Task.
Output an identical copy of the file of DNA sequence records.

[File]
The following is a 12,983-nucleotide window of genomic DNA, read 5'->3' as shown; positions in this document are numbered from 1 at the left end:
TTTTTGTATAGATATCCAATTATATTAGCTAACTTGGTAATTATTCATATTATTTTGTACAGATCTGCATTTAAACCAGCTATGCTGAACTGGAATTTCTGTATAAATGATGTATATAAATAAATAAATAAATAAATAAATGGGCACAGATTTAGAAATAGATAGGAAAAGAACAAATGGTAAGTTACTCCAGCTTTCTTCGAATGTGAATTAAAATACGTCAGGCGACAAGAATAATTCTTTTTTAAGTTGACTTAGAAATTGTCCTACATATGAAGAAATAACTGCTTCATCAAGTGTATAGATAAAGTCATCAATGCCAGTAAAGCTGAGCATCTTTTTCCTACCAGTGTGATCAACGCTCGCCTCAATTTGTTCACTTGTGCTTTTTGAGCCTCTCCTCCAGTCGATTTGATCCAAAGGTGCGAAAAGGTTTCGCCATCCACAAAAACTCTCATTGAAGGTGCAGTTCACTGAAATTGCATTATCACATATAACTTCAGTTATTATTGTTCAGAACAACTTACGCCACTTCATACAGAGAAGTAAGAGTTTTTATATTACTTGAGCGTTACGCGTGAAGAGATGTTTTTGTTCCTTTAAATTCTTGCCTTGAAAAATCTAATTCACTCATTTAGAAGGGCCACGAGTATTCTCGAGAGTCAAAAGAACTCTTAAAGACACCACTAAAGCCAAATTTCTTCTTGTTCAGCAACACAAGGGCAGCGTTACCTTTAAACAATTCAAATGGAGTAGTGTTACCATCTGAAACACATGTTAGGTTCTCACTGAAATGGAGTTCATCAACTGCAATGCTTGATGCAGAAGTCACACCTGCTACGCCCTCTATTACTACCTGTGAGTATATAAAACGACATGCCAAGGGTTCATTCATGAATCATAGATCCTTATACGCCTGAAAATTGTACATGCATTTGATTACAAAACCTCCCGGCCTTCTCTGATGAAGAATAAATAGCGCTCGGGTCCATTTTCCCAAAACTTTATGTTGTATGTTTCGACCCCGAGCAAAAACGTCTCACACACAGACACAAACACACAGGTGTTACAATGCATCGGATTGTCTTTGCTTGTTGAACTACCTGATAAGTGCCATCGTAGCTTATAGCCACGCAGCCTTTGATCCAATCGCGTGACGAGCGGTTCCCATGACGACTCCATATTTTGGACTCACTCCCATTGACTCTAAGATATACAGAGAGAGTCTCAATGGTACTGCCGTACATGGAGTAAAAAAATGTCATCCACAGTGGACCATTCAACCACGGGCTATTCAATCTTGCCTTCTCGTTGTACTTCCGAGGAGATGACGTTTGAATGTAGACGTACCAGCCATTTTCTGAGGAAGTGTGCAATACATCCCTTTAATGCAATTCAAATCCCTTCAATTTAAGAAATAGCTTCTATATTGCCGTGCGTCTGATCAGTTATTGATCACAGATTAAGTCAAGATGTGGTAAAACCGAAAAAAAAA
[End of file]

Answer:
The following is a 12,983-nucleotide window of genomic DNA, read 5'->3' as shown; positions in this document are numbered from 1 at the left end:
TTTTTGTATAGATATCCAATTATATTAGCTAACTTGGTAATTATTCATATTATTTTGTACAGATCTGCATTTAAACCAGCTATGCTGAACTGGAATTTCTGTATAAATGATGTATATAAATAAATAAATAAATAAATAAATGGGCACAGATTTAGAAATAGATAGGAAAAGAACAAATGGTAAGTTACTCCAGCTTTCTTCGAATGTGAATTAAAATACGTCAGGCGACAAGAATAATTCTTTTTTAAGTTGACTTAGAAATTGTCCTACATATGAAGAAATAACTGCTTCATCAAGTGTATAGATAAAGTCATCAATGCCAGTAAAGCTGAGCATCTTTTTCCTACCAGTGTGATCAACGCTCGCCTCAATTTGTTCACTTGTGCTTTTTGAGCCTCTCCTCCAGTCGATTTGATCCAAAGGTGCGAAAAGGTTTCGCCATCCACAAAAACTCTCATTGAAGGTGCAGTTCACTGAAATTGCATTATCACATATAACTTCAGTTATTATTGTTCAGAACAACTTACGCCACTTCATACAGAGAAGTAAGAGTTTTTATATTACTTGAGCGTTACGCGTGAAGAGATGTTTTTGTTCCTTTAAATTCTTGCCTTGAAAAATCTAATTCACTCATTTAGAAGGGCCACGAGTATTCTCGAGAGTCAAAAGAACTCTTAAAGACACCACTAAAGCCAAATTTCTTCTTGTTCAGCAACACAAGGGCAGCGTTACCTTTAAACAATTCAAATGGAGTAGTGTTACCATCTGAAACACATGTTAGGTTCTCACTGAAATGGAGTTCATCAACTGCAATGCTTGATGCAGAAGTCACACCTGCTACGCCCTCTATTACTACCTGTGAGTATATAAAACGACATGCCAAGGGTTCATTCATGAATCATAGATCCTTATACGCCTGAAAATTGTACATGCATTTGATTACAAAACCTCCCGGCCTTCTCTGATGAAGAATAAATAGCGCTCGGGTCCATTTTCCCAAAACTTTATGTTGTATGTTTCGACCCCGAGCAAAAACGTCTCACACACAGACACAAACACACAGGTGTTACAATGCATCGGATTGTCTTTGCTTGTTGAACTACCTGATAAGTGCCATCGTAGCTTATAGCCACGCAGCCTTTGATCCAATCGCGTGACGAGCGGTTCCCATGACGACTCCATATTTTGGACTCACTCCCATTGACTCTAAGATATACAGAGAGAGTCTCAATGGTACTGCCGTACATGGAGTAAAAAAATGTCATCCACAGTGGACCATTCAACCACGGGCTATTCAATCTTGCCTTCTCGTTGTACTTCCGAGGAGATGACGTTTGAATGTAGACGTACCAGCCATTTTCTGAGGAAGTGTGCAATACATCCCTTTAATGCAATTCAAATCCCTTCAATTTAAGAAATAGCTTCTATATTGCCGTGCGTCTGATCAGTTATTGATCACAGATTAAGTCAAGATGTGGTAAAACCGAAAAAAAAA